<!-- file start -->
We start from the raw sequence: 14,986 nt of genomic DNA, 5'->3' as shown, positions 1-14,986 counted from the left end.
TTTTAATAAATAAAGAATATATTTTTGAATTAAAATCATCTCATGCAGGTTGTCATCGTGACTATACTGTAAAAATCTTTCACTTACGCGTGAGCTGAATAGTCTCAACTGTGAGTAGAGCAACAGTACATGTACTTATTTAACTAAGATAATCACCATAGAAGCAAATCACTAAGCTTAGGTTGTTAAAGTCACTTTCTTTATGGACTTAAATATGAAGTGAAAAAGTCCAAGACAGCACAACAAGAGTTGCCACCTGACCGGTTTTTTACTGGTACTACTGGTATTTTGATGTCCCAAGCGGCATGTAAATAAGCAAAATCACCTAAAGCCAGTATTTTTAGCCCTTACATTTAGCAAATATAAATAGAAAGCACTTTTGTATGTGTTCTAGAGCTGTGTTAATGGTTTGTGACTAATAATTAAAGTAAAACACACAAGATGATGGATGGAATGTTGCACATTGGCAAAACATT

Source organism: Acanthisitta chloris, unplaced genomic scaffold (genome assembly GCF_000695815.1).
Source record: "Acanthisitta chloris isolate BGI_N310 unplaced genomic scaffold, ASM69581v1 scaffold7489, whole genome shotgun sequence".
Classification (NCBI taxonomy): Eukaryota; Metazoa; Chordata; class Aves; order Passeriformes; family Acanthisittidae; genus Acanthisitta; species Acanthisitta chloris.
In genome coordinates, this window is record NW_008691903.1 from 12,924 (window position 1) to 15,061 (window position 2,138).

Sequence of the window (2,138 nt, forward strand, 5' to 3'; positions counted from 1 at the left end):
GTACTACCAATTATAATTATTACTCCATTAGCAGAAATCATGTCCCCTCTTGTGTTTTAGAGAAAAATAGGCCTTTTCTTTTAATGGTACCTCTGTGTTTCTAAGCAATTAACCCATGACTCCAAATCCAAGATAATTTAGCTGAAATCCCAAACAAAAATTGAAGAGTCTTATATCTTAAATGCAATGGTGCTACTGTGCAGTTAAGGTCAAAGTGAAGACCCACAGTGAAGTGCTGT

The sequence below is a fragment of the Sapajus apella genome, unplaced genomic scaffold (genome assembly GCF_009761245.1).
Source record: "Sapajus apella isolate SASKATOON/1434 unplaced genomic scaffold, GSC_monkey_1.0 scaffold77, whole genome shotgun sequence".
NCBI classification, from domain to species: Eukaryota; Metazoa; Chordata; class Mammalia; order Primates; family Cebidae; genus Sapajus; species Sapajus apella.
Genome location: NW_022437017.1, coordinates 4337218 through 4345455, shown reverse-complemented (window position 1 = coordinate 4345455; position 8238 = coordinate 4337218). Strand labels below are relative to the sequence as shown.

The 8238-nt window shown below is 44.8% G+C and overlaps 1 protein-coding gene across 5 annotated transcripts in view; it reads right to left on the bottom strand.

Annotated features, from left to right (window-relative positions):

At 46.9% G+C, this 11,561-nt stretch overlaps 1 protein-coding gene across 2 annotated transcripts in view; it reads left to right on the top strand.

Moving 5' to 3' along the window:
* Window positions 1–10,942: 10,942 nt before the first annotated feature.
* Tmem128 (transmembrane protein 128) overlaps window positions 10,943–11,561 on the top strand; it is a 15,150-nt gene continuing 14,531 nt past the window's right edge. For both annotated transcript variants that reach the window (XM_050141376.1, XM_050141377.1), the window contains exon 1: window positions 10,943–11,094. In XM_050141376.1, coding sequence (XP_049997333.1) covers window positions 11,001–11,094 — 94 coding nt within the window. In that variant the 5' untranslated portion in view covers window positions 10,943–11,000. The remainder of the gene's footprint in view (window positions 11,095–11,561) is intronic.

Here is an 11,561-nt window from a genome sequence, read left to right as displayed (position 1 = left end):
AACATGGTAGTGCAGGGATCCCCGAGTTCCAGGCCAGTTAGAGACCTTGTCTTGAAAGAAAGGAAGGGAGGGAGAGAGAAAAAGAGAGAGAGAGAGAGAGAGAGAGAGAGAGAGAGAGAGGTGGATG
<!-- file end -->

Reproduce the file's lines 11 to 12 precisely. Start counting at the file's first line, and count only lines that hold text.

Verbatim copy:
NCBI classification, from domain to species: Eukaryota; Metazoa; Chordata; class Mammalia; order Primates; family Cebidae; genus Sapajus; species Sapajus apella.
Genome location: NW_022437017.1, coordinates 4337218 through 4345455, shown reverse-complemented (window position 1 = coordinate 4345455; position 8238 = coordinate 4337218). Strand labels below are relative to the sequence as shown.